Maine police pay ransom to hackers to get files back

Some Maine police agencies say they have had no other choice than to pay a ransom to computer hackers to get their police records back.

Computers at the Lincoln County sheriff's office were recently infiltrated by a type of virus called ransomware. It locked up the system and held police records hostage.

Sheriff Todd Brackett told WCSH-TV that after several attempts to retrieve the records, his agency paid a ransom of about $300 to the creator of the to get their files back.

Brackett says the FBI helped track the payment to a Swiss bank account but efforts to identify the got no further.

Also in Maine, Houlton Police Department computers were held hostage and the says the department ended up paying a ransom.


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Apr 11, 2015
It looks like they need to learn to backup their files and some basic computer security. Being infected in the first place shows a fundamental failure but not being able to recover their data from backups is just incompetence.

A home user might be expected to make this sort of foolish mistake but law enforcement and businesses should be much better prepared. If they don't have the IT skills within their organisation there are many consultants that can setup a backup system and train their personnel to use it.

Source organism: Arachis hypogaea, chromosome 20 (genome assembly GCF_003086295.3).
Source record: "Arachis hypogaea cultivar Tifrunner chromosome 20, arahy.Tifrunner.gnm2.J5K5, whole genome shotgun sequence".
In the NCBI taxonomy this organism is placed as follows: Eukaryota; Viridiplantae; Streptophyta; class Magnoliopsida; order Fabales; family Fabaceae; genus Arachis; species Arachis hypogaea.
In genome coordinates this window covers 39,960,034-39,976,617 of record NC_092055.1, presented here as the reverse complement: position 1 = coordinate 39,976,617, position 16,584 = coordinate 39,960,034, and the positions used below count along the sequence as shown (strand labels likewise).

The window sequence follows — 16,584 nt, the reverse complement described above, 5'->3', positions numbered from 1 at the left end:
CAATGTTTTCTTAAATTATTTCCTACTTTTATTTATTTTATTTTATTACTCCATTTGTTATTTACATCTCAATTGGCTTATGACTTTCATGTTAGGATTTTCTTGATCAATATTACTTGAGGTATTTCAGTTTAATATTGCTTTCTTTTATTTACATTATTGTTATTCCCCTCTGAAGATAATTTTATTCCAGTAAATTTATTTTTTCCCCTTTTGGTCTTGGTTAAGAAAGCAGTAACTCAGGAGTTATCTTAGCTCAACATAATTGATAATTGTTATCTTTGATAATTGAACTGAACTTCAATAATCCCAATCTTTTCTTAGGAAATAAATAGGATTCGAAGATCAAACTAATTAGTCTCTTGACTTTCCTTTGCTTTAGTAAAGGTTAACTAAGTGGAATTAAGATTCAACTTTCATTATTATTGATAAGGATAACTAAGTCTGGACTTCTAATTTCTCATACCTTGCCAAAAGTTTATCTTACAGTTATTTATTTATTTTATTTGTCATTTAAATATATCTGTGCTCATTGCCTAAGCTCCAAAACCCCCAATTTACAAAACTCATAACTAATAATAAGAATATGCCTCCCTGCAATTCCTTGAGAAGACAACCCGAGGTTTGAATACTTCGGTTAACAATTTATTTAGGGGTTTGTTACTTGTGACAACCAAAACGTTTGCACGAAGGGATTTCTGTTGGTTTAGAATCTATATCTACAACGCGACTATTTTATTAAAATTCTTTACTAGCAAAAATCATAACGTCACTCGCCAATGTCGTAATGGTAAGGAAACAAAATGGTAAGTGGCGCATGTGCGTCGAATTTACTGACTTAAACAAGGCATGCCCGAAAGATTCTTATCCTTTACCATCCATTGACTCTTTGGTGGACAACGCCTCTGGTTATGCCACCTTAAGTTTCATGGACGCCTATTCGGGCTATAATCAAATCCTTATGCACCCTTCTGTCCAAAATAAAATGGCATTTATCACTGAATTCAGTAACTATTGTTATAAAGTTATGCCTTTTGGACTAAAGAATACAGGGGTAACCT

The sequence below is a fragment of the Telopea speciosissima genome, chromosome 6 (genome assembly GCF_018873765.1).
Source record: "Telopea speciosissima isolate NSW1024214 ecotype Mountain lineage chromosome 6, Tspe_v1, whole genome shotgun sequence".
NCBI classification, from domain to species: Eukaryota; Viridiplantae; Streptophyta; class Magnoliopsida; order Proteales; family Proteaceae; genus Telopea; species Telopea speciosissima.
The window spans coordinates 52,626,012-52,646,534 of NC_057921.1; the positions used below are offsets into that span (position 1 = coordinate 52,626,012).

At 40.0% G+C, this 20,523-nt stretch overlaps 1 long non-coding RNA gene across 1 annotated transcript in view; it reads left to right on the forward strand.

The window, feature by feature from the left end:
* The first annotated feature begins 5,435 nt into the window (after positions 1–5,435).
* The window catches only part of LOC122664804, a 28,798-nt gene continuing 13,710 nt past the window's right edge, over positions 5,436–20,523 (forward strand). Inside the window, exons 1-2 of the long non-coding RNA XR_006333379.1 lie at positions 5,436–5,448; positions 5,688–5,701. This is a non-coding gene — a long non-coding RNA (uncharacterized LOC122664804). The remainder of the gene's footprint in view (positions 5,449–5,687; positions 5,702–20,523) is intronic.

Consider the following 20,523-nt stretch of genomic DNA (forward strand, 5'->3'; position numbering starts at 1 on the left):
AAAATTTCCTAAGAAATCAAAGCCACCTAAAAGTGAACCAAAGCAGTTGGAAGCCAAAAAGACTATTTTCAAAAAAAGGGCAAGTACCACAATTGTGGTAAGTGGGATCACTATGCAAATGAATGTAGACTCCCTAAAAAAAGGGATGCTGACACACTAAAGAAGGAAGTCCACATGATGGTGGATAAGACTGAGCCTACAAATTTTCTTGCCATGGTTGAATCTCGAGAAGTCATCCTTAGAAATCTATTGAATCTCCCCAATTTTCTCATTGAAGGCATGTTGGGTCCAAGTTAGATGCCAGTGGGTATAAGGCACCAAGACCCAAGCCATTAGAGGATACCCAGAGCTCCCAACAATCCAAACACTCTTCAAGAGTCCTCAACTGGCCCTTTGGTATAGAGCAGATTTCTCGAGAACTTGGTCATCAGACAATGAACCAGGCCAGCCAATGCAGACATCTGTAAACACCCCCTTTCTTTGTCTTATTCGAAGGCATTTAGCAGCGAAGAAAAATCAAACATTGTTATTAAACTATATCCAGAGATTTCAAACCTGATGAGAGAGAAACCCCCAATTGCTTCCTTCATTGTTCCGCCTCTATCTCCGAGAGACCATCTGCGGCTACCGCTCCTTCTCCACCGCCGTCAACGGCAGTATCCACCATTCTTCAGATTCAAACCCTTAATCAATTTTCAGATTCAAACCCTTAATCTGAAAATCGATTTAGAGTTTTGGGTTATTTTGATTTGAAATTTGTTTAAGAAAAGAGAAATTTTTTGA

Twenty years ago, I worked for a company that did branch level server backups overnight and all it required was for someone, with no IT skills, to swap the backup tapes each morning to the next one in the rotation. They would also take some of the tapes home to allow recovery if the office burned down.

Today, backup approaches are much more user friendly and it is a simple task for anyone with basic computing skills to setup.

its
Apr 11, 2015
@rp142 totally agree, but on top that these guys were extremely lucky. The people are criminals, there is no reason they have to "unlock" the data after they paid the ransom. It is nice that these police departments got taken by "honest criminals". Not mention just think of what kind of personal information might in that data, that if these criminals look at more closely, might sell to others.

Apr 12, 2015
$300? Wouldn't want to come across as 'greedy'.

Apr 12, 2015
I read about a guy that had the same thing happen to him. He solved the problem by using a Linux machine to copy the files to another hard drive but don't ask me how that worked.

Apr 12, 2015
These criminals are running their attacks as a business model aimed at extracting payments. That generally means they will provide the key to recover encrypted files and their price is set low enough that some will pay but high enough to satisfy the criminals.

Rewarding criminal behaviour is never a good idea. Those that pay these ransoms are part of the problem. Never paying the criminals removes their incentive to carry out these attacks.

Since law enforcement and security agencies are trying to prevent us from defending ourselves against hackers, by limiting us to weak or no encryption, is it little amusing to see them being attacked.

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